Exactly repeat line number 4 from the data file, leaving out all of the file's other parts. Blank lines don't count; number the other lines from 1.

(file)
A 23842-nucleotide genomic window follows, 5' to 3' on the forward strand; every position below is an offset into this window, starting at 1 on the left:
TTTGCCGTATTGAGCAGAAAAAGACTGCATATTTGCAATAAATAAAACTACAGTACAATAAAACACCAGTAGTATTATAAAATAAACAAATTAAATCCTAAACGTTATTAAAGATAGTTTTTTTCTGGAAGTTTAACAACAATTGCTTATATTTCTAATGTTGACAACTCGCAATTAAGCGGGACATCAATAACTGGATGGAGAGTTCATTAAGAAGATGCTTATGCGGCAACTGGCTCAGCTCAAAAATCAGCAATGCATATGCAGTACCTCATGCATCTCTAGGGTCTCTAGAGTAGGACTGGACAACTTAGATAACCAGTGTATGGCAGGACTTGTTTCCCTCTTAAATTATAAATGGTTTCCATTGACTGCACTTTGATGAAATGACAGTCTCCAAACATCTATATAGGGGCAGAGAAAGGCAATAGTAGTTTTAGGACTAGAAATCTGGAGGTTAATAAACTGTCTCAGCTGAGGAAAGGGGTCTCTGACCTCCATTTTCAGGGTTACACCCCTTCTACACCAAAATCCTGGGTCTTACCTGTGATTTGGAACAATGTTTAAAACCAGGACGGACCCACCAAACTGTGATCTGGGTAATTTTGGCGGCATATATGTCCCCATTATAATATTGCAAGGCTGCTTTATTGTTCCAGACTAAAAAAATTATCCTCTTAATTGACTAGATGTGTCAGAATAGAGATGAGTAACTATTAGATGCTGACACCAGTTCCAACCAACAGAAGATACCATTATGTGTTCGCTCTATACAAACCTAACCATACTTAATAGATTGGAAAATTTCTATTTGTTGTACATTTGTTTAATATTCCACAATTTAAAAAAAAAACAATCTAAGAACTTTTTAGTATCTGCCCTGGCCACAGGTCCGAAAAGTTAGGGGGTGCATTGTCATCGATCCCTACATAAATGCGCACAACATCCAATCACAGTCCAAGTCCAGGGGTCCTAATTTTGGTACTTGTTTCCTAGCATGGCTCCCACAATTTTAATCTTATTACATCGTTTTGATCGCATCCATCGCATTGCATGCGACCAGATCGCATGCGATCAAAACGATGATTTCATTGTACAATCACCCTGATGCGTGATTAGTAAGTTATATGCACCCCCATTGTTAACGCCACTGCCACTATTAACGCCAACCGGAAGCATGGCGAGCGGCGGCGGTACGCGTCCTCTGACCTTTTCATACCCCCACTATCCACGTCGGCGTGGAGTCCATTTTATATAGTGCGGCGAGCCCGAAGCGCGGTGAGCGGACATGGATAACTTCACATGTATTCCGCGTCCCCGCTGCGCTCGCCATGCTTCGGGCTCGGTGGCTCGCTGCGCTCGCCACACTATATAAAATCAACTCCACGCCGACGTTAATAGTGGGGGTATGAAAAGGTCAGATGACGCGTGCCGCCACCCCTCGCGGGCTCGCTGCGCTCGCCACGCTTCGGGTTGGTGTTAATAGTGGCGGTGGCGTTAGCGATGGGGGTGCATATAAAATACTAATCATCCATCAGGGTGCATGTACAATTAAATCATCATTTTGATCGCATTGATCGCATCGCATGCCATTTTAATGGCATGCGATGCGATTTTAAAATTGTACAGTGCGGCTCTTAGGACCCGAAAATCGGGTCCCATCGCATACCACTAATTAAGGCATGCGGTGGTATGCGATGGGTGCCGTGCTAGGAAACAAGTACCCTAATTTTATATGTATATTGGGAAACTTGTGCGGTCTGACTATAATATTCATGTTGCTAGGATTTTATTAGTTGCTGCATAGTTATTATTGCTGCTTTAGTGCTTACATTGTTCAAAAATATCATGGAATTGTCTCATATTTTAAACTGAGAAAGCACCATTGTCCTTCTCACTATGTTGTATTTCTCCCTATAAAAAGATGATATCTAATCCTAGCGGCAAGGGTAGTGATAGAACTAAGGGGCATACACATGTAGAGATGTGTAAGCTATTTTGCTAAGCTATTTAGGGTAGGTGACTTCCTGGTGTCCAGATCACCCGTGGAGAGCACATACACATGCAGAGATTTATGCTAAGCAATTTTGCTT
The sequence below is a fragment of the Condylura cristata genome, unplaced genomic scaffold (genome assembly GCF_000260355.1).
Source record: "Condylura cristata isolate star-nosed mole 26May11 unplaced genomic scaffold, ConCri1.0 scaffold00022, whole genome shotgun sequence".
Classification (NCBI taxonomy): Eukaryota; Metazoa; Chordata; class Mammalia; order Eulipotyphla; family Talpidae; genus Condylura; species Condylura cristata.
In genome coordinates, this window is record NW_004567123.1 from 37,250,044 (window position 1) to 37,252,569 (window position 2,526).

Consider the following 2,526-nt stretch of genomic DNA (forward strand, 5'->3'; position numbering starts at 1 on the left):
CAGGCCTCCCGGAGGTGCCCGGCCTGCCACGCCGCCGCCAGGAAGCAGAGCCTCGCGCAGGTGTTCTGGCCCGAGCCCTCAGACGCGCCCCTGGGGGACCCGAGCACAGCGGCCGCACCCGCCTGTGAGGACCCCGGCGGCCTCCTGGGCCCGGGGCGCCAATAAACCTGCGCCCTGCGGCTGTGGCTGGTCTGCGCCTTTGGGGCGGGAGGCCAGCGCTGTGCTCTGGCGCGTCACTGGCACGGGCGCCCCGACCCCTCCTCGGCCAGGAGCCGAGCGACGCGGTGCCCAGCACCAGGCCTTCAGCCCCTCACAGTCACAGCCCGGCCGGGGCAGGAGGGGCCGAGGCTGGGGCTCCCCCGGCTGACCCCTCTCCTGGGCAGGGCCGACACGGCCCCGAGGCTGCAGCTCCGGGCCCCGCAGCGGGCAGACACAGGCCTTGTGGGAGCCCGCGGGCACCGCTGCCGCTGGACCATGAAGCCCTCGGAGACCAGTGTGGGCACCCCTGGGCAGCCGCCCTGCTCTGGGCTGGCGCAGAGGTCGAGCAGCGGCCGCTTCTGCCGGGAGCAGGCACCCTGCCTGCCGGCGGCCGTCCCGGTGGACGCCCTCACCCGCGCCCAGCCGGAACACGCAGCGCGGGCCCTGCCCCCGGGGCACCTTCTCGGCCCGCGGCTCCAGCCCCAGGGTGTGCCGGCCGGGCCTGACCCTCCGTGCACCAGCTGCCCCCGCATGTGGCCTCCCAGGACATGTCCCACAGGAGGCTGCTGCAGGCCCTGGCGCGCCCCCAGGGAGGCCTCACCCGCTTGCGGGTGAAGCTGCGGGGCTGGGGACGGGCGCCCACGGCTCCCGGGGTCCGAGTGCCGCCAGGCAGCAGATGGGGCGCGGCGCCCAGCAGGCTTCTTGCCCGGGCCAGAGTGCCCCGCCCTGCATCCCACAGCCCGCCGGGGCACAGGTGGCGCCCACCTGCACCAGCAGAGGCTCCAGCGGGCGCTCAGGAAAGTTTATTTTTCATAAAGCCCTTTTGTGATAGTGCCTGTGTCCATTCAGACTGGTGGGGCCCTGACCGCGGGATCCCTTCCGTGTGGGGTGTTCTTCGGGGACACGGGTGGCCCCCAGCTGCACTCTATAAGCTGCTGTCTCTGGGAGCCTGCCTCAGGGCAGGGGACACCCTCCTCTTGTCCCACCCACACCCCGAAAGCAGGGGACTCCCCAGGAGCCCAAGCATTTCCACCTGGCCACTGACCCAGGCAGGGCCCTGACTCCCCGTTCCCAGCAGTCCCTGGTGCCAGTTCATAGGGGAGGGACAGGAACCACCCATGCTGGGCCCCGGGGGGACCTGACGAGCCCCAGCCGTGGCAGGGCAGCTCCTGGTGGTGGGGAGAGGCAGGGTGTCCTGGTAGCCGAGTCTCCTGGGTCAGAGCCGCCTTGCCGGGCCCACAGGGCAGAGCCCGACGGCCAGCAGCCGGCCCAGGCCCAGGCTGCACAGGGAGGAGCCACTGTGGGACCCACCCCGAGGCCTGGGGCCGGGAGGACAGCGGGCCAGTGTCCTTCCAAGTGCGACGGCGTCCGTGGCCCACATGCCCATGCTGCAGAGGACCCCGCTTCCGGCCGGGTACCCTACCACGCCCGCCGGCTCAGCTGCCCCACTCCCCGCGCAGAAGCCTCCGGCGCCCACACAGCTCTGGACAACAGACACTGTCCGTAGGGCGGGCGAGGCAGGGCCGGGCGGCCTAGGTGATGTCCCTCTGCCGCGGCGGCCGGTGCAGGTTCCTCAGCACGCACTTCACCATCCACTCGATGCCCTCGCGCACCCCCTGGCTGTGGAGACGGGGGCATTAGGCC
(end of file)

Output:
Source record: "Condylura cristata isolate star-nosed mole 26May11 unplaced genomic scaffold, ConCri1.0 scaffold00022, whole genome shotgun sequence".